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TRADE Act Cosponsors Fared Better Than Anti-Fair Traders

Before many election results were even in, the Chamber of Commerce was gleeful at the high-profile election losses of key fair traders, including several that had co-sponsored the TRADE Act.

But, as we've come to expect from the Chamber, they don't ask the right research question: relative to what?

In our report from last week "Election 2010: The Best Defense Was a Fair Trade Offense," we don't cherry-pick a few anecdotes like the Chamber, but instead look at the full universe of over 182 competitive and open-seat races. We profile the trade positions of over 360 candidates in these races. We then looked at how different groups fared as a whole.

Our finding is pretty conclusive: on the whole, Democrats who ran on fair trade were more likely to survive the GOP tidal wave than those that did not run on fair trade. This is true even controlling for the competitiveness of the race.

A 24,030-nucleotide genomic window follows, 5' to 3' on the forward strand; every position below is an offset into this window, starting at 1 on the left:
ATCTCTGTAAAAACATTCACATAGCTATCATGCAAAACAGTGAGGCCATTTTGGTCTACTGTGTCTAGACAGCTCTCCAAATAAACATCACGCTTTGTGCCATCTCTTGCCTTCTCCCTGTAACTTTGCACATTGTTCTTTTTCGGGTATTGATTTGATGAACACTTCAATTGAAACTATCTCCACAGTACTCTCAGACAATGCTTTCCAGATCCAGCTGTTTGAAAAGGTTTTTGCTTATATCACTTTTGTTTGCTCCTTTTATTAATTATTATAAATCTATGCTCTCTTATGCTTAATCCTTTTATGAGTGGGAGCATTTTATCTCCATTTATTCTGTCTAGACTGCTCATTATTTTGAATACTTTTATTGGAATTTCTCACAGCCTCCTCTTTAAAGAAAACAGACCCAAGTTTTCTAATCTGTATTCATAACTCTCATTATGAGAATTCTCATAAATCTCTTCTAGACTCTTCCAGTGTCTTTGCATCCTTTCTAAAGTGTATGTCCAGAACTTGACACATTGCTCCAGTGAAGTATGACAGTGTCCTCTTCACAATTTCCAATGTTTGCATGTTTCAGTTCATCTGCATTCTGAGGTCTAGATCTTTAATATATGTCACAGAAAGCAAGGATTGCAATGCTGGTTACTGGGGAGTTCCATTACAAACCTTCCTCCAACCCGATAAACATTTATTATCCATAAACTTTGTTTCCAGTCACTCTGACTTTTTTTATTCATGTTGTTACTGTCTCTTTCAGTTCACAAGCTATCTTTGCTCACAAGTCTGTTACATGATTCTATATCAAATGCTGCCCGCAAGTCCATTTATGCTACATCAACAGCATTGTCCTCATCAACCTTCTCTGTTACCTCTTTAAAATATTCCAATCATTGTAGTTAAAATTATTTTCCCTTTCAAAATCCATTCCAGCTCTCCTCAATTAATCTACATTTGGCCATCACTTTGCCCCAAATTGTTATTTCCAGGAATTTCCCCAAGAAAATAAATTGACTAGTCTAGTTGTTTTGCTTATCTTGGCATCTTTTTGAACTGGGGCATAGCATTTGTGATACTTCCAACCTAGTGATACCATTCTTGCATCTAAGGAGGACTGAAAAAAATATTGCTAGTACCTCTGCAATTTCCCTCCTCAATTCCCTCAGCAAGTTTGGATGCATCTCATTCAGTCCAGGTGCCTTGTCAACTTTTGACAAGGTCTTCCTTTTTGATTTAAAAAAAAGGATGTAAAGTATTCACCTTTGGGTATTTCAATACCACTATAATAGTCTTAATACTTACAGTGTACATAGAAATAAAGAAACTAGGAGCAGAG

In fact, despite losing 24 TRADE Act cosponsors to defeat at the polls (on top of the 7 cosponsors that retired), those cosponsors that survived will now make up an even greater share of the Democratic Caucus in the next Congress (56% in 2010 vs. 60% in 2011).

Meanwhile, the share of the Democratic Caucus that is against fair trade has shrunk to negligible proportions. For instance, of the 11 anti-fair trade Dems in the New Democrat Trade Task Force, only 7 will be returning to the new Congress. (This takes their share of the Democratic Caucus from an already low 4.2% to a tiny 3.7%.) Or look at the 23 anti-fair trade Dems that signed a letter to President Obama in support of Bush's pending trade deals. Only 16 will return, which means their percentage of the Caucus went from 9% to 8%.

But this is only one side of the story. As we've been showing all week, Tea Party voters and candidates are also highly skeptical of unfair trade policy. This year, Republicans were willing to take a page from (what had been until recently) the Dems' hymnal and attack job offshoring. So, of the 24 TRADE Act sponsors that went down in defeat last Tuesday, 15 of them faced GOP opponents who ALSO campaigned on fair trade.

Table for Midterm blog post
In other words, the election was hardly a win for unfair trade, and any corporate lobbyists who think otherwise are in for quite a surprise.

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